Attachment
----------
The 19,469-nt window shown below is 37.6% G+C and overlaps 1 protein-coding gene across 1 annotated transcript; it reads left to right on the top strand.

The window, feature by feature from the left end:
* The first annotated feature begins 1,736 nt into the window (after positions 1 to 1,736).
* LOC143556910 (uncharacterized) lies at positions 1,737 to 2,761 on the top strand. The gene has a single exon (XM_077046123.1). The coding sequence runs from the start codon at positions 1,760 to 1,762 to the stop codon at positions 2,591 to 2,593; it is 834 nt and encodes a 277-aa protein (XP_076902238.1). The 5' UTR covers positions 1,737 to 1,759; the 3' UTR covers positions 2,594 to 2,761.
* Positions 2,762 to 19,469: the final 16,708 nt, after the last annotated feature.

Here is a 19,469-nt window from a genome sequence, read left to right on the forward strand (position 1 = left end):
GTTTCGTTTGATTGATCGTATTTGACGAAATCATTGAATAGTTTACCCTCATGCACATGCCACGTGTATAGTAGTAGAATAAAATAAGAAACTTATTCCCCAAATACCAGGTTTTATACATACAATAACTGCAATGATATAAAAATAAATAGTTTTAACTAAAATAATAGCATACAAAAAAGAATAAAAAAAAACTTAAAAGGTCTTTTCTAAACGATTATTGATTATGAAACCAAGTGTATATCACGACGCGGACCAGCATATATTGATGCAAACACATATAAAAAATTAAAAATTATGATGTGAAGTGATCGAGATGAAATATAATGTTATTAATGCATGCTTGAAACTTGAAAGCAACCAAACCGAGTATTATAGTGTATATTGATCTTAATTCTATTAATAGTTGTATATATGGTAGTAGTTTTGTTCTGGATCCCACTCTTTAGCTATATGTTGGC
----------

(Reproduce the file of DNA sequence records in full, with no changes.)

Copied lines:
The 19,469-nt window shown below is 37.6% G+C and overlaps 1 protein-coding gene across 1 annotated transcript; it reads left to right on the top strand.

The window, feature by feature from the left end:
* The first annotated feature begins 1,736 nt into the window (after positions 1 to 1,736).
* LOC143556910 (uncharacterized) lies at positions 1,737 to 2,761 on the top strand. The gene has a single exon (XM_077046123.1). The coding sequence runs from the start codon at positions 1,760 to 1,762 to the stop codon at positions 2,591 to 2,593; it is 834 nt and encodes a 277-aa protein (XP_076902238.1). The 5' UTR covers positions 1,737 to 1,759; the 3' UTR covers positions 2,594 to 2,761.
* Positions 2,762 to 19,469: the final 16,708 nt, after the last annotated feature.

Here is a 19,469-nt window from a genome sequence, read left to right on the forward strand (position 1 = left end):
GTTTCGTTTGATTGATCGTATTTGACGAAATCATTGAATAGTTTACCCTCATGCACATGCCACGTGTATAGTAGTAGAATAAAATAAGAAACTTATTCCCCAAATACCAGGTTTTATACATACAATAACTGCAATGATATAAAAATAAATAGTTTTAACTAAAATAATAGCATACAAAAAAGAATAAAAAAAAACTTAAAAGGTCTTTTCTAAACGATTATTGATTATGAAACCAAGTGTATATCACGACGCGGACCAGCATATATTGATGCAAACACATATAAAAAATTAAAAATTATGATGTGAAGTGATCGAGATGAAATATAATGTTATTAATGCATGCTTGAAACTTGAAAGCAACCAAACCGAGTATTATAGTGTATATTGATCTTAATTCTATTAATAGTTGTATATATGGTAGTAGTTTTGTTCTGGATCCCACTCTTTAGCTATATGTTGGC